Moyra Davey’s contribution, Colin’s Math, integrates three distinct visual items, one of which is a handwritten tally of who-owes-what after a shared dinner with the initials above each column noting who-had-what. Davey’s practice – both her still photography and video, as well as innumerable written works – usually make us reconsider the moments (and their documentation) that we rarely second guess, or think are worth committing to memory.
Mark Dion / Paris Disneyland (for Colin de Land)
Mark Dion’s two-color photogravure, Paris Disneyland (for Colin de Land), is based on a drawing that Mark faxed to Colin de Land while installing an exhibition in Paris. It’s reported that Colin often referred to the drawing as one of his favorite works by Mark. It’s easy to understand why; not only funny, the work is a cruel duel of two representative “greatest hits” of export for both the United States and France: Mickey Mouse and the guillotine.
Jeff Elrod / Ambient Fiction
Jeff Elrod is an abstract painter known for his work with both analog and digital processes to create abstract visual planes and compositions. With Ambient Fiction, the viewer continuously seeks to locate focal points and other spatial indicators, but without an overtly indicated composition or mark of the hand of the artist, the work alludes to the paradoxes of the visual.
Rachel Harrison / Untitled (from Heir Fresheners)
Rachel Harrison’s Untitled (from Heir Fresheners) comes from the artist’s exhibition catalogue, GLORIA, which was published on the occasion of the artist’s 2015 exhibition at the Cleveland Museum of Art. The double page spread introduces Heir Fresheners – a section of digital collages that the artist made for the publication in which she pairs images of her work alongside those by Robert Rauschenberg. Harrison specifically designed this opening section with the script presented in Park Avenue font; a clear reference to Pat Hearn Gallery and a marker of Pat’s influence on Rachel – and her generation – even to this day.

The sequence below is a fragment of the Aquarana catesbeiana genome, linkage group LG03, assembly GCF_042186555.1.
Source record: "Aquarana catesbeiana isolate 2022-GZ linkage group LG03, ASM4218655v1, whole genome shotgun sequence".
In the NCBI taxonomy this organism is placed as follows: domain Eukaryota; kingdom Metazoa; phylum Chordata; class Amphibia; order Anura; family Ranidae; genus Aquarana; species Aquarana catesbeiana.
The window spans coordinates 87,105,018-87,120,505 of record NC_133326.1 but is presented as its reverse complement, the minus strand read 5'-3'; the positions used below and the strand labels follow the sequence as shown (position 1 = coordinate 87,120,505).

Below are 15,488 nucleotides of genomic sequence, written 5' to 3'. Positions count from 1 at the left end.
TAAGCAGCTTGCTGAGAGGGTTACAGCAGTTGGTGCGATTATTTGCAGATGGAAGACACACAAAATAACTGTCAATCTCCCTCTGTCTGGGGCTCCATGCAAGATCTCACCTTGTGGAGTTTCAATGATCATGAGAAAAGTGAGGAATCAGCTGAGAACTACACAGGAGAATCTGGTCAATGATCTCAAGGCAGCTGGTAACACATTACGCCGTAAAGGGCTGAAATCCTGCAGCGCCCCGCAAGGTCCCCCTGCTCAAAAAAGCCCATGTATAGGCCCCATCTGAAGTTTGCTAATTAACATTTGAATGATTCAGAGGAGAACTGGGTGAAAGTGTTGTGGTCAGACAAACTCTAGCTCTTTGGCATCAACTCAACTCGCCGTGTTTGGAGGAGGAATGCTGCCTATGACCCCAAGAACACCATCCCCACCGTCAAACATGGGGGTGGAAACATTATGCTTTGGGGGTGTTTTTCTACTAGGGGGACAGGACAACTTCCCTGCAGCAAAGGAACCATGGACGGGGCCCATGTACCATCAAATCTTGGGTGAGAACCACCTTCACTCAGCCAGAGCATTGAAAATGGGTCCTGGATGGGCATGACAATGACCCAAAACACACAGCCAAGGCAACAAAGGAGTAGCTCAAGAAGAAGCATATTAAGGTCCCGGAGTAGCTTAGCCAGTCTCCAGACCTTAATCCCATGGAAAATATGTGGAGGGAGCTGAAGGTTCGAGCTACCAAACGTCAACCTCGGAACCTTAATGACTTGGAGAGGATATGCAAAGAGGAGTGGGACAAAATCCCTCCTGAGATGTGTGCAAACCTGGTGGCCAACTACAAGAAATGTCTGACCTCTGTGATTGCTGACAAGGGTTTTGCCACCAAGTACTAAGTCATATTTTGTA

The print comes with a complimentary copy of the exhibition catalogue, GLORIA. Linking two influential figures in American art, this fascinating catalogue explores the intersection between works by modern master Robert Rauschenberg (1925-2008) and innovative contemporary artist Rachel Harrison (b. 1966). Taking its name from Gloria, an iconic Rauschenberg work in the collection of the Cleveland Museum of Art, the book covers multiple aspects of Harrison’s career thus far, and uses her work as a lens to explore the lasting influence of Rauschenberg. More details about the catalogue here.
Mary Heilmann / Wedding Day
Mary Heilmann’s decades-long career has alluded to the marriage of painting with other traditions and discourses of applied color, but one would be hard pressed to think of a precedent in her practice that would prepare us for a work that includes photographic material as Wedding Day does. Utilizing a photograph of Pat Hearn and Colin de Land’s 1999 civil ceremony, Wedding Day not only describes the marriage of dealers Pat Hearn and Colin de Land, but also the wide range of artistic methods the two championed.
Jacqueline Humphries / Untitled
Jacqueline Humphries is a master painter, and no technique or combination of techniques, is safe from her steady utilization. In the past, major bodies of her work have employed heavy usage of reflective silver paint, while other paintings utilizing fluorescent pigments have been exhibited illuminated entirely by black light (as they were created in the studio.) With this silkscreen, Humphries references the syntax of painting with a wide, rigid support within which paint or gesso partially prepares a surface – and leaves portions notably vacant. A small face – slightly sinister, but with the emoji-cuteness we’ve become accustomed to – sits atop and begs for our attention.